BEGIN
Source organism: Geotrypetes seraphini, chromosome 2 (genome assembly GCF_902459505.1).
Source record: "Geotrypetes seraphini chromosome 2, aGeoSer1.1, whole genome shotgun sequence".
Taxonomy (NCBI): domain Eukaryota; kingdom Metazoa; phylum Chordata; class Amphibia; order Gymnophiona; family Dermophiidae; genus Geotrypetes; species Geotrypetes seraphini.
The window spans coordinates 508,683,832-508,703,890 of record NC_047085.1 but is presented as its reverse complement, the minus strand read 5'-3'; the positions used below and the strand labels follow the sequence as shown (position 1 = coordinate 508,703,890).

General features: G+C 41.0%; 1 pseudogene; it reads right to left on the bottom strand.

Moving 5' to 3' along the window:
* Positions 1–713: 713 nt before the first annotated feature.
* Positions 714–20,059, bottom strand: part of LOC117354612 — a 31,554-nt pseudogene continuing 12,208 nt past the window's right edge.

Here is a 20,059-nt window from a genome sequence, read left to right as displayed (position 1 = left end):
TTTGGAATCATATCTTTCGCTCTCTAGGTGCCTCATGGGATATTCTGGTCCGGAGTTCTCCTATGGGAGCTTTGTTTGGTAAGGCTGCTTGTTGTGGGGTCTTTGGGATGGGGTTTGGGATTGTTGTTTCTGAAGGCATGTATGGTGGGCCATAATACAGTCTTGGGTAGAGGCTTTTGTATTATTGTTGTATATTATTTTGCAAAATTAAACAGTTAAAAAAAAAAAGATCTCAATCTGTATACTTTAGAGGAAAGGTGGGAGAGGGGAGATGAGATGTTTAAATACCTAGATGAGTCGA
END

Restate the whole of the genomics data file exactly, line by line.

Source organism: Geotrypetes seraphini, chromosome 2 (genome assembly GCF_902459505.1).
Source record: "Geotrypetes seraphini chromosome 2, aGeoSer1.1, whole genome shotgun sequence".
Taxonomy (NCBI): domain Eukaryota; kingdom Metazoa; phylum Chordata; class Amphibia; order Gymnophiona; family Dermophiidae; genus Geotrypetes; species Geotrypetes seraphini.
The window spans coordinates 508,683,832-508,703,890 of record NC_047085.1 but is presented as its reverse complement, the minus strand read 5'-3'; the positions used below and the strand labels follow the sequence as shown (position 1 = coordinate 508,703,890).

General features: G+C 41.0%; 1 pseudogene; it reads right to left on the bottom strand.

Moving 5' to 3' along the window:
* Positions 1–713: 713 nt before the first annotated feature.
* Positions 714–20,059, bottom strand: part of LOC117354612 — a 31,554-nt pseudogene continuing 12,208 nt past the window's right edge.

Here is a 20,059-nt window from a genome sequence, read left to right as displayed (position 1 = left end):
TTTGGAATCATATCTTTCGCTCTCTAGGTGCCTCATGGGATATTCTGGTCCGGAGTTCTCCTATGGGAGCTTTGTTTGGTAAGGCTGCTTGTTGTGGGGTCTTTGGGATGGGGTTTGGGATTGTTGTTTCTGAAGGCATGTATGGTGGGCCATAATACAGTCTTGGGTAGAGGCTTTTGTATTATTGTTGTATATTATTTTGCAAAATTAAACAGTTAAAAAAAAAAAGATCTCAATCTGTATACTTTAGAGGAAAGGTGGGAGAGGGGAGATGAGATGTTTAAATACCTAGATGAGTCGA